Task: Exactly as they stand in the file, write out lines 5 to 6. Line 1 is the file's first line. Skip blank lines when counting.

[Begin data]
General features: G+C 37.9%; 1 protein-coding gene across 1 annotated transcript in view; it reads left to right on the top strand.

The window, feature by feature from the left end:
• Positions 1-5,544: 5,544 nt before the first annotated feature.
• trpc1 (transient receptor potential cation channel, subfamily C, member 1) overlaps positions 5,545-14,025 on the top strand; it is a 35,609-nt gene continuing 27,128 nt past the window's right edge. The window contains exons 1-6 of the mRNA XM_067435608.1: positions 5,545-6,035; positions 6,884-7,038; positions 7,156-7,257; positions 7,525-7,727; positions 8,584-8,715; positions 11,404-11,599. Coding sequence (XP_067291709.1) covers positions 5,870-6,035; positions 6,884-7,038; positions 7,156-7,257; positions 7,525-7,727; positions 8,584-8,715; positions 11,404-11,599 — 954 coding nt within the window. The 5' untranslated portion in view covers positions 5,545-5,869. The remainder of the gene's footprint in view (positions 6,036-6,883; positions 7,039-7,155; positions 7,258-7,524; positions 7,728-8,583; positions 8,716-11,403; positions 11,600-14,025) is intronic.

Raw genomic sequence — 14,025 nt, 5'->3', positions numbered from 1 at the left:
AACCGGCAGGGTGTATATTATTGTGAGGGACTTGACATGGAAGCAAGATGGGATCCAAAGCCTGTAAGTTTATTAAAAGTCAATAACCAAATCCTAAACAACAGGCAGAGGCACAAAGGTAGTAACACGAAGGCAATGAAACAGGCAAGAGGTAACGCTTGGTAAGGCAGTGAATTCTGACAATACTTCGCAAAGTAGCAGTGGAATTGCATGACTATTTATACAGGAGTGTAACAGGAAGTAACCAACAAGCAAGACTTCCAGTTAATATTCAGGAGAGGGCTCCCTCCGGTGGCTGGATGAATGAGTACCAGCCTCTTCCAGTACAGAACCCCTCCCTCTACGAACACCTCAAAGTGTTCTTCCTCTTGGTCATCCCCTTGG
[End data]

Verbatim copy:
Raw genomic sequence — 14,025 nt, 5'->3', positions numbered from 1 at the left:
AACCGGCAGGGTGTATATTATTGTGAGGGACTTGACATGGAAGCAAGATGGGATCCAAAGCCTGTAAGTTTATTAAAAGTCAATAACCAAATCCTAAACAACAGGCAGAGGCACAAAGGTAGTAACACGAAGGCAATGAAACAGGCAAGAGGTAACGCTTGGTAAGGCAGTGAATTCTGACAATACTTCGCAAAGTAGCAGTGGAATTGCATGACTATTTATACAGGAGTGTAACAGGAAGTAACCAACAAGCAAGACTTCCAGTTAATATTCAGGAGAGGGCTCCCTCCGGTGGCTGGATGAATGAGTACCAGCCTCTTCCAGTACAGAACCCCTCCCTCTACGAACACCTCAAAGTGTTCTTCCTCTTGGTCATCCCCTTGG